Discount Bus Lines Are ‘Building Empires’ Across America As ntercity Travel Booms

Discussion in 'General Discussion | Travel' started by sobore, Jan 14, 2013.  |  Print Topic

  1. sobore
    Original Member

    sobore Gold Member

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    France has tested a commercial train that can travel as fast as 357 miles per hour (575 kilometers per hour). Japan’s building a “floating” train that can reach speeds of more than 310 mph (500 kph) while levitating above the track. And China has a high-speed “ice train” that can plow across landscapes where temperatures dip as low as minus 40 degrees Fahrenheit (minus 40 degrees Celsius) in the winter, and rise to as much as 104 degrees Fahrenheit (40 degrees Celsius) in the summer.

    As massive train-building schemes take shape across the globe, a different mode of transportation that’s neither flashy nor particularly fast is booming in the United States: intercity buses.

    The bus -- arguably the most banal form of public transportation available in the developed world -- is the fastest-growing mode of U.S. passenger transportation by a long shot. The industry grew by 7.5 percent in 2012, with discount operators like BoltBus and Megabus recording a whopping 31 percent increase in departures, according to a recent study from DePaul University’s Chaddick Institute for Metropolitan Development, which excluded public-transit oriented services, shuttles and so-called Chinatown buses.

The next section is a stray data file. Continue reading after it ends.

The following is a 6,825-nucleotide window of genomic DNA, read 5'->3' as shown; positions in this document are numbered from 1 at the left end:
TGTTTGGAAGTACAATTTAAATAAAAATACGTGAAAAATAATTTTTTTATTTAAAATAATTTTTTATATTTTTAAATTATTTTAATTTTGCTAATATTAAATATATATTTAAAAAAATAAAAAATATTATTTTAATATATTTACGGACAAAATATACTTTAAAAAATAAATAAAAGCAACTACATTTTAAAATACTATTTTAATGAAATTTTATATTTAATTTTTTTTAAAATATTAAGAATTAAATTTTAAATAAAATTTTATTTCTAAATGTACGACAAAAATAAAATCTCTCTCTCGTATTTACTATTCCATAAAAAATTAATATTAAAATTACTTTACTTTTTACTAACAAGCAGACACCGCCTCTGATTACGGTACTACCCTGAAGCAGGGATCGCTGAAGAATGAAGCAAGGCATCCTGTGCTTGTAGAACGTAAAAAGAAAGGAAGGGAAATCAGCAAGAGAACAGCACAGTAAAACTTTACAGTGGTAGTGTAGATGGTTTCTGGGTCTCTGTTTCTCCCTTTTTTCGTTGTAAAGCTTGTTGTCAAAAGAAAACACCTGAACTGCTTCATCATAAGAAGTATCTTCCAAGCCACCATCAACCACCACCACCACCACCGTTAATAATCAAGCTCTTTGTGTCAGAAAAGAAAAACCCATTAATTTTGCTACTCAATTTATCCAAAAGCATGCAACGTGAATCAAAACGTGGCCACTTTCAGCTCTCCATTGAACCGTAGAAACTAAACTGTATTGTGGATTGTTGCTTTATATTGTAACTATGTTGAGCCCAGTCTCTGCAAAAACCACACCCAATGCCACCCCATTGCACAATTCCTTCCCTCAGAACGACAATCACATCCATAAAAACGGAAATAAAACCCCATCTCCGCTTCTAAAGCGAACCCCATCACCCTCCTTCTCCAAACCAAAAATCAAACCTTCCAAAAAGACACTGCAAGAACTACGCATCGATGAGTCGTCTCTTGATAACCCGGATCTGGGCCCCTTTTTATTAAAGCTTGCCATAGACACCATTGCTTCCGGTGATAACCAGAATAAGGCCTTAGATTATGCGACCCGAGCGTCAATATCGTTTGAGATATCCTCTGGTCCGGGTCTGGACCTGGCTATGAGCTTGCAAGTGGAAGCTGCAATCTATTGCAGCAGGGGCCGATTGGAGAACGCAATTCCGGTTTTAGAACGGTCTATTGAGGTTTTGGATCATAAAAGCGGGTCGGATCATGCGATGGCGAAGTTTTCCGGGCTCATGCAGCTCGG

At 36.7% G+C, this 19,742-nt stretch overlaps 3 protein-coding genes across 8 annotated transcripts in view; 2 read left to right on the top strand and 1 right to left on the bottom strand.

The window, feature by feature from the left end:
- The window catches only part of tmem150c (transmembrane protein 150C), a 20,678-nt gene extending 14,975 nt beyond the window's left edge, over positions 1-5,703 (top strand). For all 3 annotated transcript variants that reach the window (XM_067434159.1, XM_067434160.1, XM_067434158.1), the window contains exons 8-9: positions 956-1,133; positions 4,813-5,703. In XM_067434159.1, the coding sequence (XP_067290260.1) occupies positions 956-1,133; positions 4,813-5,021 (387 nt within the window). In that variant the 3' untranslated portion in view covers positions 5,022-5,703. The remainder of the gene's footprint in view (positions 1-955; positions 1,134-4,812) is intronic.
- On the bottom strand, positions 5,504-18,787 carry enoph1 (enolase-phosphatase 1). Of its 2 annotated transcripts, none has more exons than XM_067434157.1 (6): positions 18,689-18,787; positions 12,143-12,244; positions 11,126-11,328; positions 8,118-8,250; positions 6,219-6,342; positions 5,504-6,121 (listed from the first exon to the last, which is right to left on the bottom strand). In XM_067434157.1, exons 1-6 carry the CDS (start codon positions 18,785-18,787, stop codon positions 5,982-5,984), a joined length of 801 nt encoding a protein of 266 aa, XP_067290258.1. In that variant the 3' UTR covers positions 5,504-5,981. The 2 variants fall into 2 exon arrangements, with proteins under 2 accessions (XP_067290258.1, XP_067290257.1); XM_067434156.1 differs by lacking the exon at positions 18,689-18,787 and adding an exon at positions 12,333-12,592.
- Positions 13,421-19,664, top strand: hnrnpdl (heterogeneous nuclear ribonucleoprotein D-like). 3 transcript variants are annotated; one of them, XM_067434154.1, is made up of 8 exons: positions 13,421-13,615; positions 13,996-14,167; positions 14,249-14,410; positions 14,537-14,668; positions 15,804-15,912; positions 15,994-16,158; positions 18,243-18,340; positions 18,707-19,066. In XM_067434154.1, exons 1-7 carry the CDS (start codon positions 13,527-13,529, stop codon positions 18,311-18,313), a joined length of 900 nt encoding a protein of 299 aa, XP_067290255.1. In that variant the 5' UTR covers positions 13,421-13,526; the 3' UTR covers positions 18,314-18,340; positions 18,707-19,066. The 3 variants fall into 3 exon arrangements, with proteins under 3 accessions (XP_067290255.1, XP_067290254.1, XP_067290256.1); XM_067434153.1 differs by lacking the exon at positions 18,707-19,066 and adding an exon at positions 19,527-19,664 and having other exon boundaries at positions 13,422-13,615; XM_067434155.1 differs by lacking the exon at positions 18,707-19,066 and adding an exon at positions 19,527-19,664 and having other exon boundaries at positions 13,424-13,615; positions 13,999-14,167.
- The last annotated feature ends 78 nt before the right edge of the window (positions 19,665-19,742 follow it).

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  2. foxberg

    foxberg Gold Member

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    I think it's $10 by the bus from NYC to Philly.
  3. thesterlingtraveler

    thesterlingtraveler Gold Member

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    Interesting read... no surprising since a few years ago I did Boston-NYC for about $10 each way on BoltBus. Cheaper than train (and roughly same trip time), and much cheaper than flying.

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